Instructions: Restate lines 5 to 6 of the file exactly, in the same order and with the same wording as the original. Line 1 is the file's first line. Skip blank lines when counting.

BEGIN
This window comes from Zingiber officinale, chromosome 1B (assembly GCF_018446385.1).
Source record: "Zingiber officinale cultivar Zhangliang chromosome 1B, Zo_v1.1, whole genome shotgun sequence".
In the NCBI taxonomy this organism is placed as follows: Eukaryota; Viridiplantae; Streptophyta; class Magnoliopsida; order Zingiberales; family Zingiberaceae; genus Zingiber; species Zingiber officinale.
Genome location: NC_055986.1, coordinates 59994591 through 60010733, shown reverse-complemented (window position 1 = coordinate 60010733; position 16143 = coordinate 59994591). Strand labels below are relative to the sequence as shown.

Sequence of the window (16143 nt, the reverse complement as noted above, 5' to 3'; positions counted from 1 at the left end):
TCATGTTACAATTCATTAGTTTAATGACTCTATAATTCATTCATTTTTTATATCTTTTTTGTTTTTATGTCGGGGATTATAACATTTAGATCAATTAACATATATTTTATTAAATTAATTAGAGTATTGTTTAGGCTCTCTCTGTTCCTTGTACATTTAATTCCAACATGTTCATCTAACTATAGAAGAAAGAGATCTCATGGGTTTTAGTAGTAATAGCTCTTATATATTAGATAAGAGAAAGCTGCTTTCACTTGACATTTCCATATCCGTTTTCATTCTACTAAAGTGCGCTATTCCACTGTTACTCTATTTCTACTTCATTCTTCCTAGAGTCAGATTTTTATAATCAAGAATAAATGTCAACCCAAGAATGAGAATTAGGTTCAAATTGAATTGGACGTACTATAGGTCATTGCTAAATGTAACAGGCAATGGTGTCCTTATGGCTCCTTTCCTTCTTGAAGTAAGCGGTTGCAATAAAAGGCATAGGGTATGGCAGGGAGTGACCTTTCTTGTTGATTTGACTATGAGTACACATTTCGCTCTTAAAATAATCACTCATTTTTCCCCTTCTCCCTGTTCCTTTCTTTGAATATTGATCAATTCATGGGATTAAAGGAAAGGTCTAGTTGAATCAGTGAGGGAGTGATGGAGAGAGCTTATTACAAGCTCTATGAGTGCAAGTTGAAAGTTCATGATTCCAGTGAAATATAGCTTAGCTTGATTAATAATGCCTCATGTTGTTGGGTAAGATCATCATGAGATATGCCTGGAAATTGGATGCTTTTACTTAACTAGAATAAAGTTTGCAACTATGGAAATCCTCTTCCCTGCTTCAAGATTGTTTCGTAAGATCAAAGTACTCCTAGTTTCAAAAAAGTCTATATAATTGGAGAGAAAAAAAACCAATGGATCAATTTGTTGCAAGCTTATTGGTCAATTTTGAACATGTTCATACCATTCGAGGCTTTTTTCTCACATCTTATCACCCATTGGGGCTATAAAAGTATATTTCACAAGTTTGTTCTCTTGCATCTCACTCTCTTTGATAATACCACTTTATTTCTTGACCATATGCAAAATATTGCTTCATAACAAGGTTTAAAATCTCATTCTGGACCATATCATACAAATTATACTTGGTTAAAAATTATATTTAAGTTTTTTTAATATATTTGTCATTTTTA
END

Sequence of the window (16143 nt, the reverse complement as noted above, 5' to 3'; positions counted from 1 at the left end):
TCATGTTACAATTCATTAGTTTAATGACTCTATAATTCATTCATTTTTTATATCTTTTTTGTTTTTATGTCGGGGATTATAACATTTAGATCAATTAACATATATTTTATTAAATTAATTAGAGTATTGTTTAGGCTCTCTCTGTTCCTTGTACATTTAATTCCAACATGTTCATCTAACTATAGAAGAAAGAGATCTCATGGGTTTTAGTAGTAATAGCTCTTATATATTAGATAAGAGAAAGCTGCTTTCACTTGACATTTCCATATCCGTTTTCATTCTACTAAAGTGCGCTATTCCACTGTTACTCTATTTCTACTTCATTCTTCCTAGAGTCAGATTTTTATAATCAAGAATAAATGTCAACCCAAGAATGAGAATTAGGTTCAAATTGAATTGGACGTACTATAGGTCATTGCTAAATGTAACAGGCAATGGTGTCCTTATGGCTCCTTTCCTTCTTGAAGTAAGCGGTTGCAATAAAAGGCATAGGGTATGGCAGGGAGTGACCTTTCTTGTTGATTTGACTATGAGTACACATTTCGCTCTTAAAATAATCACTCATTTTTCCCCTTCTCCCTGTTCCTTTCTTTGAATATTGATCAATTCATGGGATTAAAGGAAAGGTCTAGTTGAATCAGTGAGGGAGTGATGGAGAGAGCTTATTACAAGCTCTATGAGTGCAAGTTGAAAGTTCATGATTCCAGTGAAATATAGCTTAGCTTGATTAATAATGCCTCATGTTGTTGGGTAAGATCATCATGAGATATGCCTGGAAATTGGATGCTTTTACTTAACTAGAATAAAGTTTGCAACTATGGAAATCCTCTTCCCTGCTTCAAGATTGTTTCGTAAGATCAAAGTACTCCTAGTTTCAAAAAAGTCTATATAATTGGAGAGAAAAAAAACCAATGGATCAATTTGTTGCAAGCTTATTGGTCAATTTTGAACATGTTCATACCATTCGAGGCTTTTTTCTCACATCTTATCACCCATTGGGGCTATAAAAGTATATTTCACAAGTTTGTTCTCTTGCATCTCACTCTCTTTGATAATACCACTTTATTTCTTGACCATATGCAAAATATTGCTTCATAACAAGGTTTAAAATCTCATTCTGGACCATATCATACAAATTATACTTGGTTAAAAATTATATTTAAGTTTTTTTAATATATTTGTCATTTTTA